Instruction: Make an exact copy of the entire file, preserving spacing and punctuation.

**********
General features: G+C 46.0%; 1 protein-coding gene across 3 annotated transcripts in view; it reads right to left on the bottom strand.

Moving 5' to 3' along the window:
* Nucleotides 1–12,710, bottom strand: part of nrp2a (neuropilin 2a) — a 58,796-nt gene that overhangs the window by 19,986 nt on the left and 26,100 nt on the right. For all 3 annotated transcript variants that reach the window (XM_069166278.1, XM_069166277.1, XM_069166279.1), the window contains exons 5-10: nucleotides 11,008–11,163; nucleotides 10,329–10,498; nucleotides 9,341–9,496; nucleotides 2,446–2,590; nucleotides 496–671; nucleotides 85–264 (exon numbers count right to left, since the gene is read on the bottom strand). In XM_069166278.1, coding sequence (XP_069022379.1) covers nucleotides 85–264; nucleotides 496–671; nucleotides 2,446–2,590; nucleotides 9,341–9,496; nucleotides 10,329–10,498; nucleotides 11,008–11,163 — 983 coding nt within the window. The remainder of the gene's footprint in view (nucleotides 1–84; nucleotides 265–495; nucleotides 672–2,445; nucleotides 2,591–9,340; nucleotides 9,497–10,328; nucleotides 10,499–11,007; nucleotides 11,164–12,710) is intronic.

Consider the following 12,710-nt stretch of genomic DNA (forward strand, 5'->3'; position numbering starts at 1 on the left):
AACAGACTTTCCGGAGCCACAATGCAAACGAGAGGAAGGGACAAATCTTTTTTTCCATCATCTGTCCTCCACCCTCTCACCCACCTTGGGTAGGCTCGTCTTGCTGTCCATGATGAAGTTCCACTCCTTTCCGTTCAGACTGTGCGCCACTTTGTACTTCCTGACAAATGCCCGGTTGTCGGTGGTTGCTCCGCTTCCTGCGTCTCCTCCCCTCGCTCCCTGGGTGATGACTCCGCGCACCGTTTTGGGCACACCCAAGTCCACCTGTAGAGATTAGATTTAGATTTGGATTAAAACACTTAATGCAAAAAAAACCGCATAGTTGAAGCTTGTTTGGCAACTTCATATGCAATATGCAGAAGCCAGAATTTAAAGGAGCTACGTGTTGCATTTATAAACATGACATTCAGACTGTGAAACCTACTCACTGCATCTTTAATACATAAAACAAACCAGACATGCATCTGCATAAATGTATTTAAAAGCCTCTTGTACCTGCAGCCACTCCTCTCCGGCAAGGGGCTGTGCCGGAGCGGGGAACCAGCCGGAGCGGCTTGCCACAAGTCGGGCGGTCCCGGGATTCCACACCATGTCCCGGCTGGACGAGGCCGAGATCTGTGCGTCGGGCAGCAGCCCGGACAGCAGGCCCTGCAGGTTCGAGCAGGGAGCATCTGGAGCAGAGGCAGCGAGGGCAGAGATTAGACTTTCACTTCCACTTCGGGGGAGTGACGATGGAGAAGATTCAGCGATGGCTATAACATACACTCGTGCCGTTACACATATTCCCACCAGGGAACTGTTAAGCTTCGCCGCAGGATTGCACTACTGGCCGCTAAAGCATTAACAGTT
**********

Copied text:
General features: G+C 46.0%; 1 protein-coding gene across 3 annotated transcripts in view; it reads right to left on the bottom strand.

Moving 5' to 3' along the window:
* Nucleotides 1–12,710, bottom strand: part of nrp2a (neuropilin 2a) — a 58,796-nt gene that overhangs the window by 19,986 nt on the left and 26,100 nt on the right. For all 3 annotated transcript variants that reach the window (XM_069166278.1, XM_069166277.1, XM_069166279.1), the window contains exons 5-10: nucleotides 11,008–11,163; nucleotides 10,329–10,498; nucleotides 9,341–9,496; nucleotides 2,446–2,590; nucleotides 496–671; nucleotides 85–264 (exon numbers count right to left, since the gene is read on the bottom strand). In XM_069166278.1, coding sequence (XP_069022379.1) covers nucleotides 85–264; nucleotides 496–671; nucleotides 2,446–2,590; nucleotides 9,341–9,496; nucleotides 10,329–10,498; nucleotides 11,008–11,163 — 983 coding nt within the window. The remainder of the gene's footprint in view (nucleotides 1–84; nucleotides 265–495; nucleotides 672–2,445; nucleotides 2,591–9,340; nucleotides 9,497–10,328; nucleotides 10,499–11,007; nucleotides 11,164–12,710) is intronic.

Consider the following 12,710-nt stretch of genomic DNA (forward strand, 5'->3'; position numbering starts at 1 on the left):
AACAGACTTTCCGGAGCCACAATGCAAACGAGAGGAAGGGACAAATCTTTTTTTCCATCATCTGTCCTCCACCCTCTCACCCACCTTGGGTAGGCTCGTCTTGCTGTCCATGATGAAGTTCCACTCCTTTCCGTTCAGACTGTGCGCCACTTTGTACTTCCTGACAAATGCCCGGTTGTCGGTGGTTGCTCCGCTTCCTGCGTCTCCTCCCCTCGCTCCCTGGGTGATGACTCCGCGCACCGTTTTGGGCACACCCAAGTCCACCTGTAGAGATTAGATTTAGATTTGGATTAAAACACTTAATGCAAAAAAAACCGCATAGTTGAAGCTTGTTTGGCAACTTCATATGCAATATGCAGAAGCCAGAATTTAAAGGAGCTACGTGTTGCATTTATAAACATGACATTCAGACTGTGAAACCTACTCACTGCATCTTTAATACATAAAACAAACCAGACATGCATCTGCATAAATGTATTTAAAAGCCTCTTGTACCTGCAGCCACTCCTCTCCGGCAAGGGGCTGTGCCGGAGCGGGGAACCAGCCGGAGCGGCTTGCCACAAGTCGGGCGGTCCCGGGATTCCACACCATGTCCCGGCTGGACGAGGCCGAGATCTGTGCGTCGGGCAGCAGCCCGGACAGCAGGCCCTGCAGGTTCGAGCAGGGAGCATCTGGAGCAGAGGCAGCGAGGGCAGAGATTAGACTTTCACTTCCACTTCGGGGGAGTGACGATGGAGAAGATTCAGCGATGGCTATAACATACACTCGTGCCGTTACACATATTCCCACCAGGGAACTGTTAAGCTTCGCCGCAGGATTGCACTACTGGCCGCTAAAGCATTAACAGTT